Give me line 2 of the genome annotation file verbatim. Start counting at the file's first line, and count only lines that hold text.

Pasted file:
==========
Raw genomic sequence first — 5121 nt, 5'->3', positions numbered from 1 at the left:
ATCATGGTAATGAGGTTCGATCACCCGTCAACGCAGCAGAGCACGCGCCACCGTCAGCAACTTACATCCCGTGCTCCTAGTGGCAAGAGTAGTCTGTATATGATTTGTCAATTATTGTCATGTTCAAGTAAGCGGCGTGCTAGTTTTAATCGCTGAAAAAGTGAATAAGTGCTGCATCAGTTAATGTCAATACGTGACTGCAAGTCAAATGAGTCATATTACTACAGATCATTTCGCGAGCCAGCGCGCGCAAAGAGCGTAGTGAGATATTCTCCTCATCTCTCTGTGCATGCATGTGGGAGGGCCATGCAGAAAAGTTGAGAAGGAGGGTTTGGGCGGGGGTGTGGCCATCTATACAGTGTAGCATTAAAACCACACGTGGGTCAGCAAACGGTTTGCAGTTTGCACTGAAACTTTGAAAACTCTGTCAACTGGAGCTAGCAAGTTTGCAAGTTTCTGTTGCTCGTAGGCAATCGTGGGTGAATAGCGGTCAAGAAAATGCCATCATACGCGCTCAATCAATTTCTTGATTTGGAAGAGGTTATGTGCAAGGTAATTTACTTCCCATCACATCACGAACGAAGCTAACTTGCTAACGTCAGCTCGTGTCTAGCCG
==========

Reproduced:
ATCATGGTAATGAGGTTCGATCACCCGTCAACGCAGCAGAGCACGCGCCACCGTCAGCAACTTACATCCCGTGCTCCTAGTGGCAAGAGTAGTCTGTATATGATTTGTCAATTATTGTCATGTTCAAGTAAGCGGCGTGCTAGTTTTAATCGCTGAAAAAGTGAATAAGTGCTGCATCAGTTAATGTCAATACGTGACTGCAAGTCAAATGAGTCATATTACTACAGATCATTTCGCGAGCCAGCGCGCGCAAAGAGCGTAGTGAGATATTCTCCTCATCTCTCTGTGCATGCATGTGGGAGGGCCATGCAGAAAAGTTGAGAAGGAGGGTTTGGGCGGGGGTGTGGCCATCTATACAGTGTAGCATTAAAACCACACGTGGGTCAGCAAACGGTTTGCAGTTTGCACTGAAACTTTGAAAACTCTGTCAACTGGAGCTAGCAAGTTTGCAAGTTTCTGTTGCTCGTAGGCAATCGTGGGTGAATAGCGGTCAAGAAAATGCCATCATACGCGCTCAATCAATTTCTTGATTTGGAAGAGGTTATGTGCAAGGTAATTTACTTCCCATCACATCACGAACGAAGCTAACTTGCTAACGTCAGCTCGTGTCTAGCCG